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New Media transcends the digital divide

Reaffirming their conviction that digital is a core extension to their communications offering for clients, New Media (NMP) has appointed Heléne Lindsay as manager of their digital publishing arm New Media Digital (NMD).
New Media transcends the digital divideOverseeing the company's digital strategy Lindsay, previously the managing director for Mnemonic and head of the digital division and national marketing for online bank 20twenty, says her role is to ensure that NMD delivers first-class digital strategy alongside NMP's core magazine business.

“Today's digital technologies allow publishers to get closer to their consumers more than ever before,” says Lindsay. “By publishing content on different mediums such as websites, intranets and mobizines, companies can go beyond the printed material to add greater value to increasingly mobile and time-poor consumers.”

Creating e-business networks and taking the niche lifestyle titles they are so well known for into another realm to enhance the brand equity of their clients, NMD is currently a service and content provider to various clients including New Media's print titles Eat Out, Eat In, VISI, the recently launched Boeke Insig and Hip2b2. They also handle virtual communications for corporates like BMW Motorrad.

According to Lindsay, although magazine publishers may have been initially wary of losing readers to their cyber sisters, results of survey by Deloitte, the business advisory firm, and the UK Association of Online Publishers (AOP), found that the majority of magazine website users (68%) also read the parent magazine: proof, according to the AOP, that the audience is loyal to the brand.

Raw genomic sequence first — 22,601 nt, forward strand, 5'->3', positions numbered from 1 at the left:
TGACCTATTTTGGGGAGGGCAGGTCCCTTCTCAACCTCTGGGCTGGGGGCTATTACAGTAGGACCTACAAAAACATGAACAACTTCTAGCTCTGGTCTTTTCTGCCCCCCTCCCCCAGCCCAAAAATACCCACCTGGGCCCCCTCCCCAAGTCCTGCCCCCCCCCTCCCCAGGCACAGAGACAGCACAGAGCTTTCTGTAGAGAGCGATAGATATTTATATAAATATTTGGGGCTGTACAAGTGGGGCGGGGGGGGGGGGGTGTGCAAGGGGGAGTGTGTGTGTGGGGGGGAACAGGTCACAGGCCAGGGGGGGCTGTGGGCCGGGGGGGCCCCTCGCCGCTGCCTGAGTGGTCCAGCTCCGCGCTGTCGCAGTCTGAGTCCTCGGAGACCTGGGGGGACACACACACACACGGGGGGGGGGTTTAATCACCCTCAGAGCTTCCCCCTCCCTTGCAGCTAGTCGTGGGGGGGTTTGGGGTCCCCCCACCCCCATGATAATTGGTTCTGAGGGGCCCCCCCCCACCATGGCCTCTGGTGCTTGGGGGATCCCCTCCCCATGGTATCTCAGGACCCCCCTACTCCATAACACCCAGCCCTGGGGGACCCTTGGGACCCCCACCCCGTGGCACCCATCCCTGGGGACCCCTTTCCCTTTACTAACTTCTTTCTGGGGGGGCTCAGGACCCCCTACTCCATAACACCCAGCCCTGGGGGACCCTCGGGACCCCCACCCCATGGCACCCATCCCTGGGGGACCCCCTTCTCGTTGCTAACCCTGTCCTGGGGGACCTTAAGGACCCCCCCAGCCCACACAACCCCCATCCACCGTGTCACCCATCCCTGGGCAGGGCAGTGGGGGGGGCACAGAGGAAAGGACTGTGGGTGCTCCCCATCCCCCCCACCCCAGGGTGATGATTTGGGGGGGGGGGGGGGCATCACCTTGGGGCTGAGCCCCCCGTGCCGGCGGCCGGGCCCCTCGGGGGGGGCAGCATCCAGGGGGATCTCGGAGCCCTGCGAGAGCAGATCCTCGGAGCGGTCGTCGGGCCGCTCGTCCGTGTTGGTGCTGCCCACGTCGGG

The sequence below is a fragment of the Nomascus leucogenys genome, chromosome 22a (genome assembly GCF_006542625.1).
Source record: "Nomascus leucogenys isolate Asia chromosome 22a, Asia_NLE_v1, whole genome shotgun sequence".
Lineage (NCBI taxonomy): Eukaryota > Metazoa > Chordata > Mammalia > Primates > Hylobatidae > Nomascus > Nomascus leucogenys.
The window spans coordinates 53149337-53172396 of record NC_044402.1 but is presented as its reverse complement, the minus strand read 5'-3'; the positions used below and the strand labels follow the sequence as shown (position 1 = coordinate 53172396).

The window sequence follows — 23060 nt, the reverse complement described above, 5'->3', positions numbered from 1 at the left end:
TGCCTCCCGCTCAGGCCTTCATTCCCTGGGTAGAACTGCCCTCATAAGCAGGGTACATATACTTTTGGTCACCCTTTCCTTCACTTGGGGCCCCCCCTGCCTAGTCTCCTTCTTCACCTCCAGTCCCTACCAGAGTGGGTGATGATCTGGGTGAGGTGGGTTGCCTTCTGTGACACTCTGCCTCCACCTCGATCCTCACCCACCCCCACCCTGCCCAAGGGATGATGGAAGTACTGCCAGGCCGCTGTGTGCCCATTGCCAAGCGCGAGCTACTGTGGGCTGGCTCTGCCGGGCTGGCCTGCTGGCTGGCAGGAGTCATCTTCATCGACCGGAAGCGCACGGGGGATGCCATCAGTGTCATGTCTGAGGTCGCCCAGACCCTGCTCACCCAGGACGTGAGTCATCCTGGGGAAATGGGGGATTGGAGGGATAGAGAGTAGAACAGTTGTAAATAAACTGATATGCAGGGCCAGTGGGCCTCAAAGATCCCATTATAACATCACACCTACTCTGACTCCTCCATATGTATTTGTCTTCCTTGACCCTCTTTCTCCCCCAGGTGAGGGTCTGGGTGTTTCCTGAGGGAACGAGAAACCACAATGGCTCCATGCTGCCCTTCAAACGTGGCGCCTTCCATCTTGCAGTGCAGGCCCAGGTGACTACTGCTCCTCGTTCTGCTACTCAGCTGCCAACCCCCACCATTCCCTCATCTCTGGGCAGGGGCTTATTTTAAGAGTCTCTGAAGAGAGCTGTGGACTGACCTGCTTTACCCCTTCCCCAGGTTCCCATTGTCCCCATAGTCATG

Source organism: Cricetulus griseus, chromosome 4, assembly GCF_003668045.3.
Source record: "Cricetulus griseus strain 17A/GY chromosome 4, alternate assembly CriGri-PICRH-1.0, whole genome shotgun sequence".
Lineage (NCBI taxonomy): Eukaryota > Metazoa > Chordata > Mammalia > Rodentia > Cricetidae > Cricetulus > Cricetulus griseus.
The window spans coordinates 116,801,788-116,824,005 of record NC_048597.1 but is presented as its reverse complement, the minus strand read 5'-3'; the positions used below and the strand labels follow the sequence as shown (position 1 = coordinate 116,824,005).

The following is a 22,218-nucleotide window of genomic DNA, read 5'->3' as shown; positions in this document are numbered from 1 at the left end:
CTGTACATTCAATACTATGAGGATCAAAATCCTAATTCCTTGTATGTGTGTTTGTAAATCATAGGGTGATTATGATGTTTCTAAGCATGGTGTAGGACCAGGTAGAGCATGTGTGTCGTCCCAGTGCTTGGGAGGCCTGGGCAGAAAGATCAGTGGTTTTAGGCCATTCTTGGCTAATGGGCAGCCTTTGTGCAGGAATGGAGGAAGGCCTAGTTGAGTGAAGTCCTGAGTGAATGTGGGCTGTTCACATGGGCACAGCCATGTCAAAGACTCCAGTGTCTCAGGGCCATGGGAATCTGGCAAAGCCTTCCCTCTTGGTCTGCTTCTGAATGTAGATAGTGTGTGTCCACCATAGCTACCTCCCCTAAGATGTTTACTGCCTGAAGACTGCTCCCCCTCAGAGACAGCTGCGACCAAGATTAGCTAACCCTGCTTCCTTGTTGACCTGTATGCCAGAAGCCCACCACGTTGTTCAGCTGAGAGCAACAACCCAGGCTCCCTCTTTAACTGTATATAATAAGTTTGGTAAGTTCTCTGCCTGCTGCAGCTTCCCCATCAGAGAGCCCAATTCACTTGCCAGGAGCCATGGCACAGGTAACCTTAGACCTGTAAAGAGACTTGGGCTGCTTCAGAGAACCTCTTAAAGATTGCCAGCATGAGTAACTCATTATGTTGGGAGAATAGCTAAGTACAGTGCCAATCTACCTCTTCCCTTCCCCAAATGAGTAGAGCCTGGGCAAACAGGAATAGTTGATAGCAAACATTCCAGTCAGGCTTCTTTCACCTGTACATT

“The report also states that of those magazine website users who do not read the magazine equivalent, 41% claim never to have read the printed title in the past. In other words, websites can serve as a powerful tool to attract new users to the brand,” says Lindsay. Furthermore, digital revenue now accounts for 17% of UK publishers' overall £7bn annual revenues and concluded that digital investment by advertisers has boosted, not compromised publishers' revenues.

Overall, the report states that print is still regarded as a valued means of consumption. Lindsay concludes: “No matter which communication channel our readers decide to use, we won't lose sight of our fundamental strength and expertise and that is to produce brilliant content. Whether it is delivered on a printed page, in a text message or on your fridge screen – the content should always deliver quality material that readers trust and value. This is what will distinguish successful brands from the on-line masses and ensure longevity and sustainability.”

12 Oct 2007 09:11

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